In Your Late 30s to Early 50s
Whether you started retirement planning in your 20s or not, you can make up for lost time through your 30s and 50s – the peak earning years of your life.
“If you didn’t start as early as you would have liked or didn’t have the information you needed when you were in your twenties or early thirties, this is your opportunity,” Boroff says. “Make up some of that ground when you’re in those peak earning years.”
Here, you can build on the foundation you have started and begin to move your portfolio in a conservative direction. Or, if you prefer, you can stay aggressive in the early portion of these years since there is still a significant buffer of time between you and retirement.
As you approach your 50s, consider the specific post-retirement lifestyle that you’d like for yourself. You’ll want to answer the following questions:
- Where do you want to live?
- How much discretionary spending do you need?
- Do you plan to travel a lot?
Joint Planning for Couples
If you have a spouse with their own income, begin looking at ways to complement your retirement planning together.
“Couples don’t always plan together as well as they could, and the way to go about it is collectively,” says Boroff. “Joint planning and awareness are probably going to put you in a much better place than planning individually … the power of dual incomes and planning together is significant.”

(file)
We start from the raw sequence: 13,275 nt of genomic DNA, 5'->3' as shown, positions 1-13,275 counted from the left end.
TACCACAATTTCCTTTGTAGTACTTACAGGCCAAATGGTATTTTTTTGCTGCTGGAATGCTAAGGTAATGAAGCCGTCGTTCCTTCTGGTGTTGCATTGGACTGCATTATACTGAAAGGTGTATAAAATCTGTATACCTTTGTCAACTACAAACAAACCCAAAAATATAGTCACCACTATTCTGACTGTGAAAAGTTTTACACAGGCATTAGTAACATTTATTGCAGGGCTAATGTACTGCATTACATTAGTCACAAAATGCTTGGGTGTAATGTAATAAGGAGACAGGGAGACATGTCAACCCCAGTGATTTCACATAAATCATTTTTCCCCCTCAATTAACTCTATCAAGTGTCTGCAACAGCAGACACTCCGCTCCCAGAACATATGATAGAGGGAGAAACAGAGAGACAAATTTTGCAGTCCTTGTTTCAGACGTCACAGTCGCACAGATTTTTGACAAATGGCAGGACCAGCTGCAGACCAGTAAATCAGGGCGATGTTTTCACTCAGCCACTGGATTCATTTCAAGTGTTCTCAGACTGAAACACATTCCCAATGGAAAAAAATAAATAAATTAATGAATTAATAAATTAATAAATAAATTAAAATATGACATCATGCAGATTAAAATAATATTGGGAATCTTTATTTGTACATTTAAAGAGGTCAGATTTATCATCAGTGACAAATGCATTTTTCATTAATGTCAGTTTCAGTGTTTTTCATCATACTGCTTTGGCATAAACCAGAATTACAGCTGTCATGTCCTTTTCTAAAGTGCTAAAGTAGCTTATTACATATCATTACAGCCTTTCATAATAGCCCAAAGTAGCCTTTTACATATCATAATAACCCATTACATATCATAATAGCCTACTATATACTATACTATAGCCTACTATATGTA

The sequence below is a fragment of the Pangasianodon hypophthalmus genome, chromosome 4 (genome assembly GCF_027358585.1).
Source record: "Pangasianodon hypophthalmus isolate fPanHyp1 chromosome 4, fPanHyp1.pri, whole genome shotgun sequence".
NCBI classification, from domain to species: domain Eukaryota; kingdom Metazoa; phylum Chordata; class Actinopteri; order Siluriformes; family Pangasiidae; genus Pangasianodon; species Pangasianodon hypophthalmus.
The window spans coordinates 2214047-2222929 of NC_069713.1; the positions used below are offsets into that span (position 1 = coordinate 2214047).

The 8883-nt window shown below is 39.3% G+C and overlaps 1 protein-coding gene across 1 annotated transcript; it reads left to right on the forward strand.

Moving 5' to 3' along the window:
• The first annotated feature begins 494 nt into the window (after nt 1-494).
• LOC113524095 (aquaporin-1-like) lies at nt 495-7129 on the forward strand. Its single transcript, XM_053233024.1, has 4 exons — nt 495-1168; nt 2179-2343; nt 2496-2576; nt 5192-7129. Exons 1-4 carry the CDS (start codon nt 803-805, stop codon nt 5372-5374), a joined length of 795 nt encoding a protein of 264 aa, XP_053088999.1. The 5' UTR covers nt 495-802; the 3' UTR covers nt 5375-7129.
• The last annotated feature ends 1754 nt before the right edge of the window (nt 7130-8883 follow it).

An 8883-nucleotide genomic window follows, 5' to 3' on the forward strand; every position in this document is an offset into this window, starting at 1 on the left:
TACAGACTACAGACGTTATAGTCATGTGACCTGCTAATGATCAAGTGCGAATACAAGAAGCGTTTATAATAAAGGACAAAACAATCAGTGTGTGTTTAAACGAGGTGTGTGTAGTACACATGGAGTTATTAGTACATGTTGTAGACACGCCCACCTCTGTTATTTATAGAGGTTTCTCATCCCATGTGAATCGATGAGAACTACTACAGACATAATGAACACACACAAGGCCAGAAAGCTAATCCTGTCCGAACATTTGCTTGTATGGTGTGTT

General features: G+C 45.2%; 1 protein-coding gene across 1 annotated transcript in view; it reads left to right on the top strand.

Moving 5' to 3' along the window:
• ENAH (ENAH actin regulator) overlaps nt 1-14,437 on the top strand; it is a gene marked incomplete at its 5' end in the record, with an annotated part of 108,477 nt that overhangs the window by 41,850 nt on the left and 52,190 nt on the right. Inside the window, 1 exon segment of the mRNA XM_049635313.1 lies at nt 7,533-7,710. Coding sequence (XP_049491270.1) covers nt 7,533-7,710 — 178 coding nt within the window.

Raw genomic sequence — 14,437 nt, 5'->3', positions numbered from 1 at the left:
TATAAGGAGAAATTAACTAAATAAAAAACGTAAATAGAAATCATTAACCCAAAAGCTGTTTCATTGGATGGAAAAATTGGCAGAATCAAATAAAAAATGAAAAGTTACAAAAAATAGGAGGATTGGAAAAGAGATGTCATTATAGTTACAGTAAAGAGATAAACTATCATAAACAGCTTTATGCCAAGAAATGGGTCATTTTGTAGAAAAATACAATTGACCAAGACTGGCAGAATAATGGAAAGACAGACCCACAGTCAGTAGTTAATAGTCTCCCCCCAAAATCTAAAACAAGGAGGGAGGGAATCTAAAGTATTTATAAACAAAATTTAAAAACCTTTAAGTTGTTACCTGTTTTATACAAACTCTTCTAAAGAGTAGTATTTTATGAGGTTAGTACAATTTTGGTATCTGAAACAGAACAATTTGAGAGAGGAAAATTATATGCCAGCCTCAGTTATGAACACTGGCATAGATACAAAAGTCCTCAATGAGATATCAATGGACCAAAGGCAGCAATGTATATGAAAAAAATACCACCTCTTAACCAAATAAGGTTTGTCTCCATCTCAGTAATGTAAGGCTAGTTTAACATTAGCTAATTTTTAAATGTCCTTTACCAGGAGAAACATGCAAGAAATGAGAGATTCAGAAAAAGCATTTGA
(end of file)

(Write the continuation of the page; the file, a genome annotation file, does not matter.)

It would help if you considered any expenses that will still exist as you near retirement, like paying off your mortgage and what impact that will play on your finances in the future.
In Your Late 50s and 60s
You’ve made it to the final stage of retirement planning. Here, you will hopefully have decades of compounded money saved. You can further protect your retirement by removing any risk from your portfolio.
For example, during the 2008 Financial Crisis, those impacted by portfolio loss early in their careers had time to rebuild, while anyone operating an aggressive portfolio near retirement was unable to regain what they’d lost.
“That’s a difficult situation, so you want to be conscious of the amount of risk in your portfolio,” Boroff says.
Address Income Gaps Now
The late 50s and beyond are also a time to decide what year that you will retire and how that decision will relate to when you take Social Security.
The full retirement age for anyone born after 1960 is 67, so you’ll need a plan in place to address potential income gaps if you retire before then.
“We typically recommend waiting until full retirement age, which for most people is now 67, to take Social Security,” Boroff says. “If you’re targeting something before that, then there has to be a bridge to Social Security. If you’re targeting something after that, it makes the decision of when to take Social Security a lot easier because you’re still working, so you don’t need to take it early.”
If you can’t retire before 67 or still need a steady paycheck after you retire, remote work is a convenient option to earn money without the stress and expenses of a traditional office role.